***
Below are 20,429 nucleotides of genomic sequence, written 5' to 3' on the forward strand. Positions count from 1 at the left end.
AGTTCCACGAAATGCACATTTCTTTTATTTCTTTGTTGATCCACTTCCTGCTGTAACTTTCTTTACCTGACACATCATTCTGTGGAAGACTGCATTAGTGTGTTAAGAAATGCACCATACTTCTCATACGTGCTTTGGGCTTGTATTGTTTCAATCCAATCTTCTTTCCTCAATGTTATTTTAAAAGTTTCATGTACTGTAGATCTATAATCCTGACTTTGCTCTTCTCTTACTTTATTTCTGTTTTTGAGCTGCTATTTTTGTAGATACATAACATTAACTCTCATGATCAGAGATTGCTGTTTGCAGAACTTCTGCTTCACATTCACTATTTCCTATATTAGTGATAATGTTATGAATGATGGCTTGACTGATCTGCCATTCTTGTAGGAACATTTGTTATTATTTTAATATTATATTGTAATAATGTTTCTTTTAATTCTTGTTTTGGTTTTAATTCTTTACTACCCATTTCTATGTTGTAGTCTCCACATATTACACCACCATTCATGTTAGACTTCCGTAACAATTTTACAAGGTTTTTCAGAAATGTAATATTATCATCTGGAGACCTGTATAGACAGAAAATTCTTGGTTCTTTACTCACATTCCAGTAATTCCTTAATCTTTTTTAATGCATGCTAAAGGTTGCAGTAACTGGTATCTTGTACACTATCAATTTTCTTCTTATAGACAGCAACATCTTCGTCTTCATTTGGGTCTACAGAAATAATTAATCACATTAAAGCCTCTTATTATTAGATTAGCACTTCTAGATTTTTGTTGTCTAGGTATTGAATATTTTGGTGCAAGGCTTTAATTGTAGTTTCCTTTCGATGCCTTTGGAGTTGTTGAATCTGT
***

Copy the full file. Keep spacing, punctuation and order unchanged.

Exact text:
Below are 20,429 nucleotides of genomic sequence, written 5' to 3' on the forward strand. Positions count from 1 at the left end.
AGTTCCACGAAATGCACATTTCTTTTATTTCTTTGTTGATCCACTTCCTGCTGTAACTTTCTTTACCTGACACATCATTCTGTGGAAGACTGCATTAGTGTGTTAAGAAATGCACCATACTTCTCATACGTGCTTTGGGCTTGTATTGTTTCAATCCAATCTTCTTTCCTCAATGTTATTTTAAAAGTTTCATGTACTGTAGATCTATAATCCTGACTTTGCTCTTCTCTTACTTTATTTCTGTTTTTGAGCTGCTATTTTTGTAGATACATAACATTAACTCTCATGATCAGAGATTGCTGTTTGCAGAACTTCTGCTTCACATTCACTATTTCCTATATTAGTGATAATGTTATGAATGATGGCTTGACTGATCTGCCATTCTTGTAGGAACATTTGTTATTATTTTAATATTATATTGTAATAATGTTTCTTTTAATTCTTGTTTTGGTTTTAATTCTTTACTACCCATTTCTATGTTGTAGTCTCCACATATTACACCACCATTCATGTTAGACTTCCGTAACAATTTTACAAGGTTTTTCAGAAATGTAATATTATCATCTGGAGACCTGTATAGACAGAAAATTCTTGGTTCTTTACTCACATTCCAGTAATTCCTTAATCTTTTTTAATGCATGCTAAAGGTTGCAGTAACTGGTATCTTGTACACTATCAATTTTCTTCTTATAGACAGCAACATCTTCGTCTTCATTTGGGTCTACAGAAATAATTAATCACATTAAAGCCTCTTATTATTAGATTAGCACTTCTAGATTTTTGTTGTCTAGGTATTGAATATTTTGGTGCAAGGCTTTAATTGTAGTTTCCTTTCGATGCCTTTGGAGTTGTTGAATCTGT